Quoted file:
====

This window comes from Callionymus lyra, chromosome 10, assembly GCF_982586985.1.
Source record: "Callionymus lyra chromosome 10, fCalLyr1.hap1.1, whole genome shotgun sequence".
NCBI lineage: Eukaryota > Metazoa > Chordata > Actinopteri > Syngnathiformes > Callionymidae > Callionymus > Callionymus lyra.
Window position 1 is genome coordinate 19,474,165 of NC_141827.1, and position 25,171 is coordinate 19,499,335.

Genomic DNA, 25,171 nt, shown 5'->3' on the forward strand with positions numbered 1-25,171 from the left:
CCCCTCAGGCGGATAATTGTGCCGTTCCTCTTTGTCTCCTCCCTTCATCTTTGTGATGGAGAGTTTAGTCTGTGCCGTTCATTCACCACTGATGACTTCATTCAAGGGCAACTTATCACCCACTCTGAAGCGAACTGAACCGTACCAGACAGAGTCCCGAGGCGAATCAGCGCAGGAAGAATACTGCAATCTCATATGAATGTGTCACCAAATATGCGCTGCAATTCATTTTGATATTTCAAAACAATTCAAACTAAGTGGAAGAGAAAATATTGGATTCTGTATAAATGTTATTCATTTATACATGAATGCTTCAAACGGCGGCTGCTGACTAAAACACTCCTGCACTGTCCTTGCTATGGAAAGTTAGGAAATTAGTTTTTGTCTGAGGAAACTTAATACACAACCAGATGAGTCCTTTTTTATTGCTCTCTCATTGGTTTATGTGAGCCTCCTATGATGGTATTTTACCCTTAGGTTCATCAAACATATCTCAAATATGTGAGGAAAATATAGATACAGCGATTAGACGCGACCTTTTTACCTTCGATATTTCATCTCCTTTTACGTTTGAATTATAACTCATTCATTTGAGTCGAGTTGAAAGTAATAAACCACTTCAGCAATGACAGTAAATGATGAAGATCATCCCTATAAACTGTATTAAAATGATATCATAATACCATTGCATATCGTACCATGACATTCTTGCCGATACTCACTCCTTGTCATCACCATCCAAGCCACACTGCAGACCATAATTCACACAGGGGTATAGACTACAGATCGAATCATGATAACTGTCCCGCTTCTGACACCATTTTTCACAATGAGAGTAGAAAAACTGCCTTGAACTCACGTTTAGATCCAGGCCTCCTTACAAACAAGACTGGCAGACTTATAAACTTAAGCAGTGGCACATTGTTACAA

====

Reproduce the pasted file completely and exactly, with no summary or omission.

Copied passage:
This window comes from Callionymus lyra, chromosome 10, assembly GCF_982586985.1.
Source record: "Callionymus lyra chromosome 10, fCalLyr1.hap1.1, whole genome shotgun sequence".
NCBI lineage: Eukaryota > Metazoa > Chordata > Actinopteri > Syngnathiformes > Callionymidae > Callionymus > Callionymus lyra.
Window position 1 is genome coordinate 19,474,165 of NC_141827.1, and position 25,171 is coordinate 19,499,335.

Genomic DNA, 25,171 nt, shown 5'->3' on the forward strand with positions numbered 1-25,171 from the left:
CCCCTCAGGCGGATAATTGTGCCGTTCCTCTTTGTCTCCTCCCTTCATCTTTGTGATGGAGAGTTTAGTCTGTGCCGTTCATTCACCACTGATGACTTCATTCAAGGGCAACTTATCACCCACTCTGAAGCGAACTGAACCGTACCAGACAGAGTCCCGAGGCGAATCAGCGCAGGAAGAATACTGCAATCTCATATGAATGTGTCACCAAATATGCGCTGCAATTCATTTTGATATTTCAAAACAATTCAAACTAAGTGGAAGAGAAAATATTGGATTCTGTATAAATGTTATTCATTTATACATGAATGCTTCAAACGGCGGCTGCTGACTAAAACACTCCTGCACTGTCCTTGCTATGGAAAGTTAGGAAATTAGTTTTTGTCTGAGGAAACTTAATACACAACCAGATGAGTCCTTTTTTATTGCTCTCTCATTGGTTTATGTGAGCCTCCTATGATGGTATTTTACCCTTAGGTTCATCAAACATATCTCAAATATGTGAGGAAAATATAGATACAGCGATTAGACGCGACCTTTTTACCTTCGATATTTCATCTCCTTTTACGTTTGAATTATAACTCATTCATTTGAGTCGAGTTGAAAGTAATAAACCACTTCAGCAATGACAGTAAATGATGAAGATCATCCCTATAAACTGTATTAAAATGATATCATAATACCATTGCATATCGTACCATGACATTCTTGCCGATACTCACTCCTTGTCATCACCATCCAAGCCACACTGCAGACCATAATTCACACAGGGGTATAGACTACAGATCGAATCATGATAACTGTCCCGCTTCTGACACCATTTTTCACAATGAGAGTAGAAAAACTGCCTTGAACTCACGTTTAGATCCAGGCCTCCTTACAAACAAGACTGGCAGACTTATAAACTTAAGCAGTGGCACATTGTTACAA